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Old November 22, 2020   #39
Fusion_power
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Join Date: Feb 2006
Location: Alabama
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That is a surprisingly easy question to answer. Look at the way Septoria spreads. It is usually splashed from the soil into aerosol droplets that are blown by wind to land on leaves and grow. The amount of Septoria inoculum in the soil is off the charts therefore it will always find a way to spread. From this perspective, it will be impossible to totally prevent Septoria.

With that said, there are a lot of things you can do that will limit or reduce the impact on your plants.

1. Start with varieties that have at least a little resistance. I only know of a few that are currently available though more are due to be released this year. Iron Lady was ineffective in my climate, but is better further north. Jasper is a cherry tomato that is available from a few places. Mountaineer Delight and Mountaineer Pride are out of West Virginia. I have not yet grown them, but will trial this year from Southern Exposure. Lorelei red cherry tomato will be available from Sandhill as soon as Glenn gets his website updated. Some readily available varieties have a little resistance. These include Eva Purple Ball and Burgundy Traveler. I also grow Tropic because it is an adapted variety in my climate that is resistant to grey mold and has some Septoria tolerance.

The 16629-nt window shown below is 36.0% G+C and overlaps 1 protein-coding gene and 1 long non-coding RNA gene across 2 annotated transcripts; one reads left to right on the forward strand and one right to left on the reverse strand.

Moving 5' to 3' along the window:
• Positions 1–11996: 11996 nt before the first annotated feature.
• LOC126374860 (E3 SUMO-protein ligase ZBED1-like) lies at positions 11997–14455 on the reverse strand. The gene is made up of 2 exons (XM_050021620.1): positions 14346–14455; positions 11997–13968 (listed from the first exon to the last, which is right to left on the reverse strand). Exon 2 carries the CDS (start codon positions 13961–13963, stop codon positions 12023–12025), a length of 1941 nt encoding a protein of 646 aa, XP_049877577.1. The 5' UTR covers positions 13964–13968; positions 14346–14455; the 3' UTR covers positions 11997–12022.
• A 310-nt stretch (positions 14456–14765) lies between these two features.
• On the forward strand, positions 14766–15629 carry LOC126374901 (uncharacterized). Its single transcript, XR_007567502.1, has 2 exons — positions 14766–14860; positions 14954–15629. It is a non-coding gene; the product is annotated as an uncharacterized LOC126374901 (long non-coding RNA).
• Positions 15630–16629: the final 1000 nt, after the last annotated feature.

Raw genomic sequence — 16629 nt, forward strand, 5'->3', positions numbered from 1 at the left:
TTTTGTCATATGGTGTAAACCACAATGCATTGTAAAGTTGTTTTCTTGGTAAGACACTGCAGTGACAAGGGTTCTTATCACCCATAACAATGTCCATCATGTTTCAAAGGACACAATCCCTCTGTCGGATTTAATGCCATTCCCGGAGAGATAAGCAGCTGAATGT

2. Understand how Septoria resistance works. It is mostly based on acyl sugar accumulation in the plant. As fruit load increases, nutrients are sucked out of the leaves leaving them vulnerable to infection. Fertilize heavily just as the first fruits reach the diameter of a quarter.

3. Use cultural methods to reduce the amount of inoculum on leaves. This includes use of fabric/mulch, trimming bottom leaves, and most important, getting the plants up off the ground and exposed to as much air flow as possible. There are some other methods that get progressively more expensive such as growing in high tunnels to prevent rain splash.

4. Don't confuse Septoria with other diseases. This is particularly easy to do with bacterial spot and speck. If spot or speck is a problem, most of the things you can do for septoria will be ineffective.

5. Consider using chemicals if acceptable to you. Quadris or a few other fungicides are effective.

Last edited by Fusion_power; November 22, 2020 at 03:30 PM.
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